So you want to contribute to the blog? That’s great! Here’s how you can do it:

Introduction

Our blog is hosted on GitHub Pages, a static HTML hosting provider from GitHub. We use the normal GithHb Tools, like Issues, Markdown, and Pull-Requests to manage our blog as well. The process is as usual: either via Fork, Write, Pull-Request (for git/github users), or the Wiki, Issues, and emails. If you do not know what Forking means, you probably want to skip right to the second way of doing it

Fork » Write » Pull-Reqest

The source of the blog can found in the blog.opentechschool.org repository of the OpenTechSchool account. Simply fork the repository by clicking on the “Fork” on the top right.

Starting Jekyll

This creates your own version of the repository in your account, which you can clone onto your computer. The tool that github pages are hosted on is called jeykll. If you like to see a preview of what it looks like rendered, you should install and run it inside the newly created repo via:

$ jekyll --serve --auto

Then point your browser to http://localhost:4000

Create a post

Now you can create a new blog post via the rake command like this:

rake post title="My Awesome Day at OpenTechSchool" date="2012-05-24"

Which creates a new file for you in the _posts/ folder with the name of exactly that date and the title. This will be used by jekyll to put the date into the post meta information as well. So if you want to change the date of the post, rename the file.

The metadata

Once you open that newly created file, you’ll find that there is a header section encapsulated by three dashes and a first include directive like this:

---
layout: post
title: "My Awesome Day at OpenTechSchool"
description: ""
category: 
tags: []
---
{% include JB/setup %}

This top part is metadata information in the YAML-Format. We generally do not use the description and category, so feel free to removes those lines. Instead you can add an author (with your name as the value), an image (if you provide a nice teaser picture with your post), and a teaser, which would be shown on the index-page instead of the whole content. On top, we have build-in support for google-groups-signup forms.

A great example on how to use all of those is in the blog post _posts/2012-09-26-stockholm-calling.md. Take a peek there if you are unsure whether you are doing it right.

The content

Everything under these lines is published as the content of the blog post. You can simply write it down as you feel appropriate and if you want to do some formatting, please look how to do this via markdown, which is the syntax we are using. Again, peeking at any other blog post that makes it look the way you want it to, will probably help.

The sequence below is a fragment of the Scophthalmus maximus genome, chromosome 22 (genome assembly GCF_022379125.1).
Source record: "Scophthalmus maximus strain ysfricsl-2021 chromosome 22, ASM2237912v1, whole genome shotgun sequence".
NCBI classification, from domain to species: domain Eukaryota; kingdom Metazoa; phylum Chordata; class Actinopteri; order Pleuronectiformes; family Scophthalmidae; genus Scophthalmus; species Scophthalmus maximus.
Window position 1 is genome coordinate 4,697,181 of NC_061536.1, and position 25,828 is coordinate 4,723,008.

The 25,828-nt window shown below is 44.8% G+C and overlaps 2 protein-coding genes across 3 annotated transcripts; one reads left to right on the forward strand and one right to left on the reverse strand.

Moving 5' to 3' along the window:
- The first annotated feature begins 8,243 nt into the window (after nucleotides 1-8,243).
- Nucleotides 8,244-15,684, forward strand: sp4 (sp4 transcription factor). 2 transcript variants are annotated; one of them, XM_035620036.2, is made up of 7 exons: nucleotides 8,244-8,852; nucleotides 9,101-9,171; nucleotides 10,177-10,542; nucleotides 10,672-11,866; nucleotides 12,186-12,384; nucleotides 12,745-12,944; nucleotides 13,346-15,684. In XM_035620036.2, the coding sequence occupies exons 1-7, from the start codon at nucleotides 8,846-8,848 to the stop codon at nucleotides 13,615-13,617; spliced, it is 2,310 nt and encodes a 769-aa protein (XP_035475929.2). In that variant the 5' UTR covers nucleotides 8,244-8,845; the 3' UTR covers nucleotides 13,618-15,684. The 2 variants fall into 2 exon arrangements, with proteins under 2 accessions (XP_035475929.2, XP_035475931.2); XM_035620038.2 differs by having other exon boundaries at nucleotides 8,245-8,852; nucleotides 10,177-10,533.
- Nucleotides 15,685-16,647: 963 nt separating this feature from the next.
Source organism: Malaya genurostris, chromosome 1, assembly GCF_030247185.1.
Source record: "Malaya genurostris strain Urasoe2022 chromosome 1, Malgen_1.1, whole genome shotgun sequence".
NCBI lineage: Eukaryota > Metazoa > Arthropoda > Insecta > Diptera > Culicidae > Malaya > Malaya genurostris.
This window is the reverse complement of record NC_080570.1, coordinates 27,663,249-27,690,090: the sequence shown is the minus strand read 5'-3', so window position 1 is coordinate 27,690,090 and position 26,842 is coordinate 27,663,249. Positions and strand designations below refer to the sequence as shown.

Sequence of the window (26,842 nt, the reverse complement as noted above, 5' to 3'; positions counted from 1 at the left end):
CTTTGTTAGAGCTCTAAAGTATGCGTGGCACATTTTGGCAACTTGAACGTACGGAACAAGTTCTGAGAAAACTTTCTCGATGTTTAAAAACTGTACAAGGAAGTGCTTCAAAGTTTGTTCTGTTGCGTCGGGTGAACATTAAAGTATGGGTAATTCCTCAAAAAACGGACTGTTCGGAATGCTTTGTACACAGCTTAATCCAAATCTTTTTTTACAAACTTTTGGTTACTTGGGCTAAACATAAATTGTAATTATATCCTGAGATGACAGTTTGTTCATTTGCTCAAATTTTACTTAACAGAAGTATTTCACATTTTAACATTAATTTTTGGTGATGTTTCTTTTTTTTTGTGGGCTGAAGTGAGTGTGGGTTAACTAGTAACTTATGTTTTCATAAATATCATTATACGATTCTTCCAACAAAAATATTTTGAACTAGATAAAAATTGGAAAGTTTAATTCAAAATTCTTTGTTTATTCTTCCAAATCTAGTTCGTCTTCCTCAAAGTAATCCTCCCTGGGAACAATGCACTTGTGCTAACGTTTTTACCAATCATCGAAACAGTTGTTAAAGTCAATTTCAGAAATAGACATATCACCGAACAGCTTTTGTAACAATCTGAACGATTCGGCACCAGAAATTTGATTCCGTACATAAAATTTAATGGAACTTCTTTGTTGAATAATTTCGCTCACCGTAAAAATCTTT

Commit, push, Pull-Request

Once you are done and happy with the rendered result of your blog post, add it to the git repository, commit the file and push it onto your github fork. Then go to your repository on github and click on “Pull Request” to make these changes be issued to the content team. They will now review your post and do some copyediting (if necessary) before it gets published.

You’ll be notified about that by an update on your pull-request.

Via Wiki and Issues

Now, if you are not too familiar with git and github but still want to write a blog post, there is a second way to do it. It is not as complex but also less powerful (for example, you can’t really attach any pictures easily): via the wiki and issues.

Create a new wiki page

Simply go to https://github.com/OpenTechSchool/blog.opentechschool.org/wiki and click on “New Page”. Now it is useful to prefix the title of the page with BlogPost: and then give it the title of the post you want to do. This brings you to the editor.

Make sure the editor is set to “markdown” (on the right above the text-field). Now write your blog-post there and click “save”.

Submit for review

Once you are done with your blog post, copy the link of it, go to “Issues” and create a new issue by clicking on “New Issue”. As a title give the title of your blog post again and then post the URL to the wiki-page into the comment field. This will now be submitted to Team Content, who will review, copyedit and publish the blog post for you.

Once published, you’ll receive a notification about your issue being closed. The Wiki-page might get removed by the team during the process as well.

Report a problem